General Data Protection Regulation (GDPR) , Standards, Regulations & Compliance

Europe Clamps Down on Meta Ad Personalization

Company Rolls Out a Paid Subscription for Ad-Free Use
Europe Clamps Down on Meta Ad Personalization

Social media giant Meta faces a possible ban within the next 10 days across Europe on the consent-free use of personal data for ad personalization.

See Also: User Entity & Behavior Analytics 101: Strategies to Detect Unusual Security Behaviors

The European Data Protection Board on Monday directed the Irish Data Protection Commissioner within the next two weeks to restrict Meta platforms Facebook and Instagram from using customer's personal data for ad personalization. Meta has its European headquarters in Dublin, giving the Irish agency Europe-wide jurisdiction over the company.

A Meta spokesperson said the company does not face a "blanket ban" on the use of personal data and will switch to a new legal basis for data processing under Europe's overarching privacy law, the General Data Protection Regulation. This week, Meta also rolled out paid subscriptions for ad-free use for Instagram and Meta users.

"To comply with evolving European regulations, we are introducing a new subscription option," the company said. "While people are subscribed, their information will not be used for ads."

The Brussels-based board said Meta cannot justify behavorial advertising under a section of the GDPR that allows companies to process personal data in order to carry out business activities such as fighting fraud or direct marketing. That grounds for processing is known as "legitimate interest."

Critics of behavioral advertising say it violates privacy unless explicitly authorized by users who have the ability to continue to use online services even if they reject web browsing tracking. Unlike contextual advertising, which matches ads to the content of web pages, behavioral advertising targets specific user profiles with ads, regardless of the context in which they appear. Meta earns nearly all its revenue from behavorial advertising. It reported nearly $34.2 billion in revenue during the three months ending Sept. 30.

The EDPB also said the social media giant can't rely on "contractual necessity" to justify using personal data to fuel advertising. Meta has previously argued that its terms of service serve as a contract between it and users, giving the company the go-ahead to use personal data for advertising.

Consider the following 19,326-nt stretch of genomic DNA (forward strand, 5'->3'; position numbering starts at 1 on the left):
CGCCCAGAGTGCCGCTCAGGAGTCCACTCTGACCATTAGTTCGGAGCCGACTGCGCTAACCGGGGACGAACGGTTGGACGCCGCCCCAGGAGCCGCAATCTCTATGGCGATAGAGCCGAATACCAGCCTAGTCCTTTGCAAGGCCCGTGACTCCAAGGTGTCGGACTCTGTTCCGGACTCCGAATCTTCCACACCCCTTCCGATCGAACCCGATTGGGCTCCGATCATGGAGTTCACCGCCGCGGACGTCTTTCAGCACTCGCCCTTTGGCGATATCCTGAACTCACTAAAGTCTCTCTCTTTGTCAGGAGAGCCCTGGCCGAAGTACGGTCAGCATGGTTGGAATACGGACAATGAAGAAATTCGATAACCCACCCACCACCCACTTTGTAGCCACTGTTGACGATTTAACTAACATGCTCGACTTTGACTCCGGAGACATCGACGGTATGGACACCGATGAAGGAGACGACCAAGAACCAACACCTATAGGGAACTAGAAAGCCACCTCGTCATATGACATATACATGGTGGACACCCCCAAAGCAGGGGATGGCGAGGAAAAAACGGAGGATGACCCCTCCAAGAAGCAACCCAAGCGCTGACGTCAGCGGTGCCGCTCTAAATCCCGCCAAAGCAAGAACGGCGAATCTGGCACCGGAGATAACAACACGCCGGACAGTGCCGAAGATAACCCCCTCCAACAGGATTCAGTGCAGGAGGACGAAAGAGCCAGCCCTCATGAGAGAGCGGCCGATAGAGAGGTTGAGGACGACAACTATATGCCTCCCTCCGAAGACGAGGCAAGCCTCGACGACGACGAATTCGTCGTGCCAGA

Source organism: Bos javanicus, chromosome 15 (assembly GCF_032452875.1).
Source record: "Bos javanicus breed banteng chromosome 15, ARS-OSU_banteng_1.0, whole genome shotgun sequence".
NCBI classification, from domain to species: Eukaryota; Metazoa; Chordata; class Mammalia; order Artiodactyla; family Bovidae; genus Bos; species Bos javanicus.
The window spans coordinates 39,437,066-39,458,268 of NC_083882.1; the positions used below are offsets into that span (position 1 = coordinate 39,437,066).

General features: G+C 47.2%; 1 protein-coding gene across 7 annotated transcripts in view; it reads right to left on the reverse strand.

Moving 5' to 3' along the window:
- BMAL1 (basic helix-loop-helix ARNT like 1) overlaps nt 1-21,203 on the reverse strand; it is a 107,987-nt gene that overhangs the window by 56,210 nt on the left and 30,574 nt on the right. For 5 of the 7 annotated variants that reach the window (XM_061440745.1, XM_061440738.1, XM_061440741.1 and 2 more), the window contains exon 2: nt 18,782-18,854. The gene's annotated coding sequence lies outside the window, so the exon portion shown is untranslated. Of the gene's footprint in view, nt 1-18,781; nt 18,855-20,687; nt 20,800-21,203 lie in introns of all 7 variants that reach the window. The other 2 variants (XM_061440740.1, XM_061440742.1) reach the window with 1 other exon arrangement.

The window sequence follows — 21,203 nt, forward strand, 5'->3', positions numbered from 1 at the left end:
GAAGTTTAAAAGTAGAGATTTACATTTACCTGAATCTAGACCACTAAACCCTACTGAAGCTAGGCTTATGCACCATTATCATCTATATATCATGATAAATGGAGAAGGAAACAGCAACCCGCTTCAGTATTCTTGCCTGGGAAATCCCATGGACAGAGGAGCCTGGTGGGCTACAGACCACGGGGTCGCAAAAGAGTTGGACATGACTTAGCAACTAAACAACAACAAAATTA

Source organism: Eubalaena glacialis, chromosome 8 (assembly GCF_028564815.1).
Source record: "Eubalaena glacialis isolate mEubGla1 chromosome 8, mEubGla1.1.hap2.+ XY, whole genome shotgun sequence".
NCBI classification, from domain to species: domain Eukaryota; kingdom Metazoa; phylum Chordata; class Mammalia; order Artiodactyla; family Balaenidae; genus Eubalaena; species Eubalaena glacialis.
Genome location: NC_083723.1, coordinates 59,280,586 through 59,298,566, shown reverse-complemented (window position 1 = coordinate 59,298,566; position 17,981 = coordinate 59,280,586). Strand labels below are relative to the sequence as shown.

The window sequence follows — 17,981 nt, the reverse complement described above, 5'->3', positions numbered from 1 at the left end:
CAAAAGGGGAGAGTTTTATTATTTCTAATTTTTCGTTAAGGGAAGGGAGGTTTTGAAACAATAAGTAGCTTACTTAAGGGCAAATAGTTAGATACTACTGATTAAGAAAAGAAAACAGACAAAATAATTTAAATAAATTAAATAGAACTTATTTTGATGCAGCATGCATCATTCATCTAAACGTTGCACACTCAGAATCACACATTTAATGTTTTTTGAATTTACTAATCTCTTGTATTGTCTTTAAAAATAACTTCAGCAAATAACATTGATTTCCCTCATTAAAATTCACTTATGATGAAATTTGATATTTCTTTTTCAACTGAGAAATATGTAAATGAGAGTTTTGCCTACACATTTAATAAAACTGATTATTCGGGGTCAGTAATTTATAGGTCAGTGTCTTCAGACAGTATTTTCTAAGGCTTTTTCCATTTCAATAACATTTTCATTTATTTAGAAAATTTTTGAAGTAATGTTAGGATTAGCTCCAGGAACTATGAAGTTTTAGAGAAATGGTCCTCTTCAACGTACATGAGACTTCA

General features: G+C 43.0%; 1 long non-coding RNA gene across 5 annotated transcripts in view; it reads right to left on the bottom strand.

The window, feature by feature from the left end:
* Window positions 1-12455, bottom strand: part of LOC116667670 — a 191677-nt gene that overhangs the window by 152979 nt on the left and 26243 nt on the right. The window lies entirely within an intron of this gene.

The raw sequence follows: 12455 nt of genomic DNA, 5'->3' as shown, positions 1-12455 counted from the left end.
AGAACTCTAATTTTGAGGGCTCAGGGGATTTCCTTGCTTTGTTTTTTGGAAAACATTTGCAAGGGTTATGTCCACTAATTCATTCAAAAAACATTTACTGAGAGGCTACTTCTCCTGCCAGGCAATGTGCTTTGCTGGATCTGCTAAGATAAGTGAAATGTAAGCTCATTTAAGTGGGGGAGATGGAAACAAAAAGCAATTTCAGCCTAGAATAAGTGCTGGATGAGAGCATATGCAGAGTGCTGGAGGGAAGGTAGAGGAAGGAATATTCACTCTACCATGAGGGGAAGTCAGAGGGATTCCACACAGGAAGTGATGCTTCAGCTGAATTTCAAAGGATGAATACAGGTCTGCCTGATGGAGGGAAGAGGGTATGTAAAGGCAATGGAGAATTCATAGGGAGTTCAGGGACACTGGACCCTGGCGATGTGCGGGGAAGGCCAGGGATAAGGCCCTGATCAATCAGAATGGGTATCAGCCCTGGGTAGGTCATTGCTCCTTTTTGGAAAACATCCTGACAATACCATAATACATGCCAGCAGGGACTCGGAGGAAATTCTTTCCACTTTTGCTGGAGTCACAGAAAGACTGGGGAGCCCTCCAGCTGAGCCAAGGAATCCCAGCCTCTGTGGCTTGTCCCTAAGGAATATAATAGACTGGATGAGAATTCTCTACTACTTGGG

"In December 2022, the EDPB binding decisions clarified that contract is not a suitable legal basis for the processing of personal data," EDPB Chair Anu Talus said. "It is high time for Meta to bring its processing into compliance and to stop unlawful processing."

The EDPB's order to the Irish Data Protection Commission follows a dispute between the Norwegian Data Protection Authority and Meta. The Norwegian regulator, known as Datatilsynet, in August said behavorial advertising absent explicit user consent violates the GDPR (see: Norway Threatens Meta With Fines for Ad Violations).

Meta contested the decision, but the Oslo District Court ruled in favor of the data protection agency, dismissing Meta's key argument that Datatilsynet acted disproportionately on behalf of Norwegians' privacy interests (see: Norway Court Upholds Temporary Ban of Behavioral Ads on Meta).

The Norwegian regulator also referred the case to the EDPB in a move to force Meta to change its data processing requirements across Europe.

"We are very pleased that the EDPB agrees with the Norwegian Data Protection Authority's assessments and extends our ban," Line Coll, director of the Norwegian Data Protection Authority, said about the latest EDPB decision. "The aim is that citizens across Europe will have better privacy."


About the Author

Akshaya Asokan

Akshaya Asokan

Senior Correspondent, ISMG

Asokan is a U.K.-based senior correspondent for Information Security Media Group's global news desk. She previously worked with IDG and other publications, reporting on developments in technology, minority rights and education.




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